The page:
SAP senses an opening in big data and related markets, and is using HANA to widen and push through the opening, using a shared success model with partners and customers.
ESG’s Market Landscape Report defines the information security analytics market and includes coverage of 21 vendors. Due to the rapidly changing nature of this emerging market, ESG is making the report available on a complimentary basis for a limited time.
The big data platform race will unfold more like Le Mans than a drag race, and MapR seems to understand better than most that a steady enterprise-grade evolution of a big data platform will keep it and its customers on track.
After a long car ride, and studying 65 BI/analytics vendors, here are 5 bigger truths about big data.
ESG estimates that the revenue "pull through" from BI/analytics software platforms for adjunct market providers, such as hardware (server, storage, networking), professional services, and point solution software is slightly over 3 times the revenue for BI/analytics software.
Do Teradata's tepid Q1-FY13 results suggest weaker demand in general for big data, or a changing of the guard?
Actian's buying blitz puts it in the middle of the big data mix, now Actian just needs to execute excellently.
IBM DB2 steps up to the columnar and performance plate to help IBM continue its considerable momentum in big data.
You thought big data was big? Try the Data Economy on for size.
Does information security analytics qualify as big data? Considering the challenges involved in capturing, processing, storing, searching, sharing, analyzing, and visualizing all of the data that an organization collects from log files, external intelligence feeds, and other sources, this question is clearly answered as many organizations say that security data collection and analysis would be considered big data within their organizations today. ESG defines the term “big data” as follows: In information technology, big data is defined as a collection of data sets so large and complex that it becomes difficult to process using on-hand database management tools or traditional data processing applications.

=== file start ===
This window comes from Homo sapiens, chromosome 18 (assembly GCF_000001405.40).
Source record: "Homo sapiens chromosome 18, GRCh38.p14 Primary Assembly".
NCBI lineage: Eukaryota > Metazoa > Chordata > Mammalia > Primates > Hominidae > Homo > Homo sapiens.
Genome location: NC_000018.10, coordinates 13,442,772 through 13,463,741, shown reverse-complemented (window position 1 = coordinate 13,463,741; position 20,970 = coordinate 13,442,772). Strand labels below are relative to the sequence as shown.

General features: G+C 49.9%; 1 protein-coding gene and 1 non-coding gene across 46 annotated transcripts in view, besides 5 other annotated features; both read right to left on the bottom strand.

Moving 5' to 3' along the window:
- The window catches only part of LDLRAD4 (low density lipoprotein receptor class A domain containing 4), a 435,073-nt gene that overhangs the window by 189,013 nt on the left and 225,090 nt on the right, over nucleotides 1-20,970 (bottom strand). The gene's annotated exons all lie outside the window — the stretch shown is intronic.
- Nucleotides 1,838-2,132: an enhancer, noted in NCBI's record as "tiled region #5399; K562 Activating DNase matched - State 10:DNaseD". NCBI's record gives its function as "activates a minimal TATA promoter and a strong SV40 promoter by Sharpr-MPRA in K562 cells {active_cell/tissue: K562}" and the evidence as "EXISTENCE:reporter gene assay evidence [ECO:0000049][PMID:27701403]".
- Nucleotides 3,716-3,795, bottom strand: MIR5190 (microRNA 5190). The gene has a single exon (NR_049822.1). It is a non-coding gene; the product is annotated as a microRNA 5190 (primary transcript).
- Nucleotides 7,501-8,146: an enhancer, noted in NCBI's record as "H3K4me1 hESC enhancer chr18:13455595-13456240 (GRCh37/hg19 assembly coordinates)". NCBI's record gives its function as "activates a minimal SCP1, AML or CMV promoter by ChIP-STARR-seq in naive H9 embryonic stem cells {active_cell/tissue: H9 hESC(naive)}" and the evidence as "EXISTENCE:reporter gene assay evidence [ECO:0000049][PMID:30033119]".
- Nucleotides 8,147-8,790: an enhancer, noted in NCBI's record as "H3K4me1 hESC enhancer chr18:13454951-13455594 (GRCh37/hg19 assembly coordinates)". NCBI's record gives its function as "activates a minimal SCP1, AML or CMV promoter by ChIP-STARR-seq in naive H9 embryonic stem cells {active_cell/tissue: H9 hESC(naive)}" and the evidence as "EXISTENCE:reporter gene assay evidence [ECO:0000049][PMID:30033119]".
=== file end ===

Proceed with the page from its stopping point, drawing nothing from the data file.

The concept of a platform in information technology (IT) parlance suggests “everything, or almost everything you need to build a complete solution.” Five years ago, the notion of an analytics platform was marginally part of the market nomenclature. At that time, business intelligence (BI) platforms dominated the landscape, and analytics, while certainly ingredients of or augmentations to several BI platforms, were the afterthought—more of an enigmatic art for the few, the domain of the statistician. But the “big data” market phenomena, catalyzed by the Apache open source Hadoop project, and invigorated by several vendors’ marketing programs, has shifted buyer focus from BI toward analytics.
Here’s an example of how a SaaS B2B solution provider stepped up to meet partner/customer requirements for more customization, enterprise-class integration, and rapid yet flexible on-boarding.
Oracle Database Appliance blossoms into more than just a database appliance with ODA X3-2
Sorting through all the activity around the Strata Santa Clara conference, my eyebrows were raised by four offerings, two dealing with sorting/indexing, two dealing with the R statistical development language.
The data economy will continue to create demand for the "dark matter" of data integration.
Are the Hadoop distributions from major vendors EMC-Greenplum and Intel the new black of big data?
Adding security through data masking to the Informatica Cloud to better enable and protect development and testing is a long step in the right direction.
Big data certainly counts as one of the key trends in business and IT for 2013, but let's not get too carried away.